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Walls divide - but many oppose Trump’s proposed border wall

In 2013 family and friends of Anastasio Hernández led a protest and vigil at the San Ysidro port of entry in remembrance of the third anniversary of his death at the hands of CBP/Border Patrol.  Photo: Tudor Stanley / AFSC

This post was updated on January 4, 2019, to reflect recent events.

The border wall is at the heart of the current government shutdown, despite significant opposition to the idea.

The construction of the wall would be a human rights disaster. The existing militarization of the U.S.-Mexico border has already contributed to the deaths of thousands of migrants fleeing violence and poverty. Further militarization would not only cause further harm to migrants, it would also exacerbate the degradation of the environment, erode U.S.-Mexico relations, destroy economic vitality near and across the border, and cost billions.

Opposition to this inhumane project is coming from many directions, and could turn this impending calamity into an organizing opportunity among unlikely allies. Here’s a breakdown on how public opinion is shifting:    

The border wall idea is unpopular.

In July 2015, an Economist/YouGov poll showed modest support for a border wall, 46 percent in favor of the idea and 35 percent opposed. By the end of August, 48 percent of people opposed it. Even Fox News polling has shown declining support for a wall, from 50 percent in November 2015 to only 34 percent in December 2016, after the election.

Many people for a variety of reasons object to the wall.

Vocal resistance to the idea is coming from unlikely corners, and immigration framing research shows that messages that come from unexpected sources can be more effective at shifting public opinion.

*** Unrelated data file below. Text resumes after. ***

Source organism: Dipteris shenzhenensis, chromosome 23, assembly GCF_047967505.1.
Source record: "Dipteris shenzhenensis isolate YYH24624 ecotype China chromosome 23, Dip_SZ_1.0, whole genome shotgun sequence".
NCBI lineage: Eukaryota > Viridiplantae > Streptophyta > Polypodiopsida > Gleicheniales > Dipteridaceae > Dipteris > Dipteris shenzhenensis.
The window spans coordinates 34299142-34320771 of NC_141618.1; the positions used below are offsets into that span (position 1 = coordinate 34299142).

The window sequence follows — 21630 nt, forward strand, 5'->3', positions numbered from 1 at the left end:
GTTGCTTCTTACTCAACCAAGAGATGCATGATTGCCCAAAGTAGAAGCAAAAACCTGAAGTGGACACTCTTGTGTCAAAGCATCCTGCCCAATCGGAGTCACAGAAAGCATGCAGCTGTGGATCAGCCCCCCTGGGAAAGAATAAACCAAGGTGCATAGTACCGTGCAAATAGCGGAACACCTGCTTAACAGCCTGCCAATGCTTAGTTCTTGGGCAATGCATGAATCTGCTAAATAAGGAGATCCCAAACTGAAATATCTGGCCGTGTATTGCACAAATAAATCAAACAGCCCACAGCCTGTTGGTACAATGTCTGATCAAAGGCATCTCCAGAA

• The mayor of Laredo, the Texan border town, strenuously objects to the wall. He believes that a wall would harm the relationship with Mexico, destroy his city’s economy, and irreparably harm the environment, wildlife, and livestock that live in the borderlands. 
  • None of the 38 Texans in Congress fully endorse the wall, which would affect Texas more than any other state. Several expressed concern about the complications that would unfold if the federal government seized privately owned land to build a wall.
  • Republican Congressman Will Hurd also strenuously objects to building a wall through his district which includes 800 miles of border.

Walls harm local communities.

The border wall has been presented as a physical symbol of strength against a perceived threat. Historically, though, physical walls have built up a sense of insularity and isolation, manifesting anxiety and conflict on both sides that often outlast the walls themselves. Last year, the Mayor of Berlin implored the then-new U.S. president not to build the wall. His city bears the scars of physical division and knows well “how much suffering was caused by the division of an entire continent with barbed wire and concrete.” AFSC has worked for many years to stop border militarization and to promote acts of welcome to the people who are threatened by it. You can read more about this ongoing work here and here

Today it is extremely important to resist the idea of the border wall and any further militarization of the border in order to build more inclusive, vibrant communities. While the wall’s opponents may have different priorities and reasons for opposing it, the good news is that many different people agree that building the wall is a bad idea and do not support it.

If you agree, take action with us. Sign our petition to respect the right to migrate or call Congress to tell them to defund ICE and CPB. Together we can create the world we want - a world where all people are treated humanely. 

About the Author

Carly Goodman is a historian and served as the Communications Analyst and Mellon/ACLS Public Fellow at AFSC.